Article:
However, there are some things that automated handover tools can’t show. Most will display designs as static images on a fixed screen size, but this is rarely the reality. Communicating responsive behaviour is not widely supported across these tools, although some have made steps towards it.


Zeplin can show percentage width instead of pixels, and also has the ability to show the underlying layout grid. This is amazing if the developers are using similar tools to code the responsive behaviour. But if they are using different techniques, then we are left having to specify it manually or leave it up to guesswork.

For example, two of the responsive techniques I use the most are maximum/minimum widths and setting constraints/pinning.


Responsive design/development is a huge area with many different techniques. While we can automate handover for some of these techniques, others still rely on manual specs and explanation to make them clear.

✅ Positive: A single source of truth

Most (if not all) of these tools work by creating a shared link that allows others to view the design online. This makes specs easy to share and keep up-to-date. This means there is a single source of truth and you don’t have to worry about multiple versions of the same spec document floating around. 🙌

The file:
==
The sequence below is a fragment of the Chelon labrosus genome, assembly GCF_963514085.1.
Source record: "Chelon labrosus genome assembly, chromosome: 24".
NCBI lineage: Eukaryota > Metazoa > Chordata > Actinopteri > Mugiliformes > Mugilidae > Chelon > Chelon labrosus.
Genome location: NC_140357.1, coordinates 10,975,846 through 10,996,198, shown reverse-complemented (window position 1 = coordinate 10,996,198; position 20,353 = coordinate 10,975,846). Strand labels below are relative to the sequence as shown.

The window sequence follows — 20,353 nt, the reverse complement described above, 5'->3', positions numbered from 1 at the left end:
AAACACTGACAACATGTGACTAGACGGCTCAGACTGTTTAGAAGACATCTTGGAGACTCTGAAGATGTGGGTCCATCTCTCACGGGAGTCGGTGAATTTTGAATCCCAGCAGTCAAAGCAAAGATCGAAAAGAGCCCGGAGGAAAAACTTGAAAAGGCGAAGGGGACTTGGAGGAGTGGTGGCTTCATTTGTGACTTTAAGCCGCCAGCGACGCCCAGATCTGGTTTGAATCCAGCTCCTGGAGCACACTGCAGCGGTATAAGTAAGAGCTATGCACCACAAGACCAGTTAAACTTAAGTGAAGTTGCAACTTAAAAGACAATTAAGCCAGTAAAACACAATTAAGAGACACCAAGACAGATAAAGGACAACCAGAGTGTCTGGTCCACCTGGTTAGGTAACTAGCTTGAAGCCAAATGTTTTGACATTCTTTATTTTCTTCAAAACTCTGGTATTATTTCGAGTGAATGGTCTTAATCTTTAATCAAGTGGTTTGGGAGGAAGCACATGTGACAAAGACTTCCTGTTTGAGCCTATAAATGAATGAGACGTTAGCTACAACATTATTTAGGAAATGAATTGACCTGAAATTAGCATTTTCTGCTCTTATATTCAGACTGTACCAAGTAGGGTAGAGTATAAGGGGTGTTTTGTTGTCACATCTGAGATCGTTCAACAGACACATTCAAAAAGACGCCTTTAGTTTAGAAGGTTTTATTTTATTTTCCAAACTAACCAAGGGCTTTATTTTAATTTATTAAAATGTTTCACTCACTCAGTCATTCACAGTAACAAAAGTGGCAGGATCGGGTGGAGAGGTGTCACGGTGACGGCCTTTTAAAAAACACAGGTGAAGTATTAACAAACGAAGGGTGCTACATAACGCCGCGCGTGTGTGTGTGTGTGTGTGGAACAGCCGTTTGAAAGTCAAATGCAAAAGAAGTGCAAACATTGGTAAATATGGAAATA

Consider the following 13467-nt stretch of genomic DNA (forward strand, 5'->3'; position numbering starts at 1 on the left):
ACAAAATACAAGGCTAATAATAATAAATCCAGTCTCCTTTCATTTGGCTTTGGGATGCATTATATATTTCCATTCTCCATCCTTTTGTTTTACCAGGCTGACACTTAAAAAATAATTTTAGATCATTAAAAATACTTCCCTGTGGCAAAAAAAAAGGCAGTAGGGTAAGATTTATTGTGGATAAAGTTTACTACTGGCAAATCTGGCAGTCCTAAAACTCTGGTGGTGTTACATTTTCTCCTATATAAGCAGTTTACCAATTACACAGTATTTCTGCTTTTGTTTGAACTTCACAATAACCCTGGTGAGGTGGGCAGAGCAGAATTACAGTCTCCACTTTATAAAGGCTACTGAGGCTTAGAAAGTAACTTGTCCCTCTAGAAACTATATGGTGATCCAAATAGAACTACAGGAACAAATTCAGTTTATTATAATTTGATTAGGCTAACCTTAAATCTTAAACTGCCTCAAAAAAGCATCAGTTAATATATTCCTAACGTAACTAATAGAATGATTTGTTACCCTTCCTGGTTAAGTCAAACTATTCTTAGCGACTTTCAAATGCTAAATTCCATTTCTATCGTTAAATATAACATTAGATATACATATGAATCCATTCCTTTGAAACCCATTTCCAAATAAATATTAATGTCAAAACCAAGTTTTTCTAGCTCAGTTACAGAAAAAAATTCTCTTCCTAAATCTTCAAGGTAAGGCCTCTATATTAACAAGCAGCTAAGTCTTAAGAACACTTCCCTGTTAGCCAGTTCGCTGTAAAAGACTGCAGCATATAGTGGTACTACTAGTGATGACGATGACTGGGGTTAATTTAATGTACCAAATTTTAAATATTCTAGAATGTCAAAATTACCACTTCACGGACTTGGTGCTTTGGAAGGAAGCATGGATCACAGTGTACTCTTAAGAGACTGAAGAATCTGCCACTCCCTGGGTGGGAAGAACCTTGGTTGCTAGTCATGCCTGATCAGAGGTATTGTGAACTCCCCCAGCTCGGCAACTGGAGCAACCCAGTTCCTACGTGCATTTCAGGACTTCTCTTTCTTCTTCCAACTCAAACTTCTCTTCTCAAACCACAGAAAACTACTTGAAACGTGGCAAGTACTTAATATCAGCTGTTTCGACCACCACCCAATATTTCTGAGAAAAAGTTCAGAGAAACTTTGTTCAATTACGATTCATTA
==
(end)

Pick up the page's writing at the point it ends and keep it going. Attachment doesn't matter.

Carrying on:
I have found this to be hugely beneficial as I often end up making changes to specs following refinement sessions with developers. The cloud-based approach allows me to attach links to stories on Jira so that the up-to-date specs are always available.

❌ Negative: Cloud storage

Depending on the company you’re designing for, there could be tight security procedures prohibiting the upload of work onto 3rd-party cloud services. This makes manual specs the only option for some cases. However, as adoption of cloud services becomes more commonplace and secure, the number of companies enforcing these rules is shrinking.


Introducing: Hybrid specs

Neither method is perfect, and it depends entirely on your individual project and workflow. I have found a mixture of manual and automated specs works best, when possible. I call them ‘hybrid specs’.


I create my visual and behavioural specs, documenting responsive behaviours and important sizes and spacing. These are then uploaded to an automatic speccing tool so that developers can check text sizes, colours, and any other information that I didn’t specify.


Getting the balance right

Automated handover tools can’t solve all your redlining problems. But they can cut down dramatically on the amount of time it takes to create a visual spec. They can also be a powerful tool for encouraging the adoption of shared styles and reusable components.


However, we should careful not to rely on them too much. The goal of specifications is to specify — we want to avoid leaving things unclear or open to interpretation. We still need to distinguish the important information from the noise and communicate the parts of the design that can’t be conveyed through static images alone.

The best thing about these tools is that they automate the more monotonous tasks, leaving you free to spend more time effectively communicating the more complex parts — instead of spending hours documenting every single text style and colour. 🎉